There are obviously lots more ordinals that can be described using the multi-variable Veblen hierarchy, but I don’t have anything interesting to say about them. And you’re probably more interested in this question: *what’s next?*

The limit of these ordinals

is called the **small Veblen ordinal**. Yet again, it’s a countable ordinal. It’s the smallest ordinal that cannot be named in terms of smaller ordinals using the multi-variable Veblen hierarchy…. at least, not the version I described. And here’s a nice fact:

**Theorem.** Every ordinal less than the small Veblen ordinal can be written as a finite expression in terms of the multi-variable function, addition, and 0.

For example,

is equal to

On the one hand, this notation is quite tiresome to read. On the other hand, it’s amazing that it gets us so far!

Furthermore, if you stare at expressions like the above one for a while, and think about them abstractly, they should start looking like *trees*. So you should find it easy to believe that ordinals less than the small Veblen ordinal correspond to *trees*, perhaps labelled in some way.

Indeed, this paper describes a correspondence of this sort:

• Herman Ruge Jervell, Finite trees as ordinals, in *New Computational Paradigms*, Lecture Notes in Computer Science **3526**, Springer, Berlin, 2005, pp. 211–220.

However, I don’t think his idea is quite same as what you’d come up with by staring at expressions like

### Beyond the small Veblen ordinal

We’re not quite done yet. The modifier ‘small’ in the term ‘small Veblen ordinal’ should make you suspect that there’s more in Veblen’s paper. And indeed there is!

Veblen actually extended his multi-variable function to the case where there are *infinitely many variables*. He requires that all but finitely many of these variables equal zero, to keep things under control. Using this, one can set up a notation for even bigger countable ordinals! This notation works for all ordinals less than the large Veblen ordinal.

We don’t need to stop here. The large Veblen ordinal is just the first of a new series of even larger countable ordinals!

These can again be defined as fixed points. Yes: it’s déjà vu all over again. But around here, people usually switch to a new method for naming these fixed points, called ‘ordinal collapsing functions’. One interesting thing about this notation is that it makes use of *uncountable* ordinal. The first uncountable ordinal is called and it dwarfs all those we’ve seen here.

We can use the ordinal collapsing function to name many of our favorite countable ordinals, and more:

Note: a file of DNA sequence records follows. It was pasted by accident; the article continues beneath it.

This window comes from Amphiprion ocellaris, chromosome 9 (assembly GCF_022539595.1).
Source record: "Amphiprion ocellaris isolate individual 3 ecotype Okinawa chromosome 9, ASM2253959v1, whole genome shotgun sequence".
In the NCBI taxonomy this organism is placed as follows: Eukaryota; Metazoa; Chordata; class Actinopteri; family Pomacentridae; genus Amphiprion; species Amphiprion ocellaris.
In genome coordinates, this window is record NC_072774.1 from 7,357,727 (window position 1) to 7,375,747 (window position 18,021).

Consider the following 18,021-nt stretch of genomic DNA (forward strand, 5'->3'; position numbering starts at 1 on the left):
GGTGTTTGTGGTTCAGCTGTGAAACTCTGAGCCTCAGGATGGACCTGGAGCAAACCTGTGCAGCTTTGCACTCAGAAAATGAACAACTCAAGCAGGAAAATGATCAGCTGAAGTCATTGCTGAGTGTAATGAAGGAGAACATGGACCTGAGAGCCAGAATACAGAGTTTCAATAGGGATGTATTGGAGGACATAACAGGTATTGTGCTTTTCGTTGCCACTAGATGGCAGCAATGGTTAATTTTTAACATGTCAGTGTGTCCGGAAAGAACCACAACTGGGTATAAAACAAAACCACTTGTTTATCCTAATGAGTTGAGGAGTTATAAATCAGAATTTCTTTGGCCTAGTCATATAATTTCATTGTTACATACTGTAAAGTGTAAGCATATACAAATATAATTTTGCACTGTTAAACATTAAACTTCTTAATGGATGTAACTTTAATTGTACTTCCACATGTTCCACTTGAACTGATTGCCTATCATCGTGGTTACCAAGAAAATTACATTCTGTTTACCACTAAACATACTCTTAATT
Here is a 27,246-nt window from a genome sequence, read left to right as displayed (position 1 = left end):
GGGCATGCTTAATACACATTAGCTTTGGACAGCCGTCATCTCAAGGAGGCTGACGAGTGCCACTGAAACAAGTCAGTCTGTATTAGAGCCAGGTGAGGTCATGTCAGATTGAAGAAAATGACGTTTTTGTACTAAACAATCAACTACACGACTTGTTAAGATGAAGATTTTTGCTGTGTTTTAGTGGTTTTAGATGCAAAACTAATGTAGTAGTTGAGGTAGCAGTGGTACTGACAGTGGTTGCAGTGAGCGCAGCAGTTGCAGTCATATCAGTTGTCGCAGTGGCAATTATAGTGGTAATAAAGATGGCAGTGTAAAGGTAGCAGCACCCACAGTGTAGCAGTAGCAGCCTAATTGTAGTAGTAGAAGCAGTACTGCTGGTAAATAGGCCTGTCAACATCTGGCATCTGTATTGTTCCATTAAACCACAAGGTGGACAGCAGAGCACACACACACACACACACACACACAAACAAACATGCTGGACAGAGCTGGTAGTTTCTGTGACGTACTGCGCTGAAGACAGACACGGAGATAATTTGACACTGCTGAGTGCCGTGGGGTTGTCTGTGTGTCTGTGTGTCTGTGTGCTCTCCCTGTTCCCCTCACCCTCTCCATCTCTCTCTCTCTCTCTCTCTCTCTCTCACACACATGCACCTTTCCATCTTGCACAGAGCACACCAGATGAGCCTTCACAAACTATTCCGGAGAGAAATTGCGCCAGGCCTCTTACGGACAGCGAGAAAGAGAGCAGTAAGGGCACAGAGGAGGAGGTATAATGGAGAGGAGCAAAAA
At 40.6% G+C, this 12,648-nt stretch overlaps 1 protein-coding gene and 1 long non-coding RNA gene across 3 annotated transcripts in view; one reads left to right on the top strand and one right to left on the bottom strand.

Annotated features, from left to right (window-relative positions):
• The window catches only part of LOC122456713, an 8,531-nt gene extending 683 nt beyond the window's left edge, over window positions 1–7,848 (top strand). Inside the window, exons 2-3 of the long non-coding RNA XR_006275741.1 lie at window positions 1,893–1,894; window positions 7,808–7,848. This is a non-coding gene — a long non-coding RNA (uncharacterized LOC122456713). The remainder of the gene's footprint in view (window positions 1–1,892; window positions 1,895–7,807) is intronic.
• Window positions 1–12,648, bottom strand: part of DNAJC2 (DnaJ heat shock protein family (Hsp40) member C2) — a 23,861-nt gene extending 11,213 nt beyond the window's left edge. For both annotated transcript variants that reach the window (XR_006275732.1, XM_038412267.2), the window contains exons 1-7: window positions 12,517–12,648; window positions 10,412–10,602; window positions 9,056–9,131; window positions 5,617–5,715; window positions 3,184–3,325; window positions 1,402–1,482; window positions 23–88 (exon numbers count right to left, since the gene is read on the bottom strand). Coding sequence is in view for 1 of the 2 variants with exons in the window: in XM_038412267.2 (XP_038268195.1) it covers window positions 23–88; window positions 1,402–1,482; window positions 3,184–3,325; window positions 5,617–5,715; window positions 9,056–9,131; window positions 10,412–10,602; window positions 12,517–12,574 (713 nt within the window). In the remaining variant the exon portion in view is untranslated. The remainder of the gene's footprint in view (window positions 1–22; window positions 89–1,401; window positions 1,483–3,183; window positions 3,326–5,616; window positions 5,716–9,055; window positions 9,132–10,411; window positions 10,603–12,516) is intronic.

• is the smallest solution of

• is the Feferman–Schütte ordinal.

• is the Ackermann ordinal.

• is the small Veblen ordinal.

• is the large Veblen ordinal.

• is called the Bachmann–Howard ordinal. This is the limit of the ordinals

I won’t explain this now. Maybe later! But not tonight. As Bilbo Baggins said:

*The Road goes ever on and on*

Out from the door where it began.

Now far ahead the Road has gone,

Let others follow it who can!

Let them a journey new begin,

But I at last with weary feet

Will turn towards the lighted inn,

My evening-rest and sleep to meet.

### For more

But perhaps you’re impatient and want to begin a new journey now!

The people who study notations for very large countable ordinals tend to work on proof theory, because these ordinals have nice applications to that branch of logic. For example, Peano arithmetic is powerful enough to work with ordinals up to but not including , so we call the proof-theoretic ordinal of Peano arithmetic. Stronger axiom systems have bigger proof-theoretic ordinals.

Unfortunately this makes it a bit hard to learn about large countable ordinals without learning, or at least bumping into, a lot of proof theory. And this subject, while interesting in principle, is quite tough. So it’s hard to find a readable introduction to large countable ordinals.

The bibliography of the Wikipedia article on large countable ordinals gives this half-hearted recommendation:

Wolfram Pohlers, Proof theory, Springer 1989 ISBN 0-387-51842-8 (for Veblen hierarchy and some impredicative ordinals). This is probably the most readable book on large countable ordinals (which is not saying much).

Unfortunately, Pohlers does not seem to give a detailed account of ordinal collapsing functions. If you want to read something *fun* that goes further than my posts so far, try this:

• Hilbert Levitz, Transfinite ordinals and their notations: for the uninitiated.

(Anyone whose *first* name is Hilbert must be *born* to do logic!)

This is both systematic and clear:

• Wikipedia, Ordinal collapsing functions.

And if you want to explore countable ordinals using a computer program, try this:

• Paul Budnik, Ordinal calculator and research tool.

Among other things, this calculator can add, multiply and exponentiate ordinals described using the multi-variable Veblen hierarchy—even the version with infinitely many variables!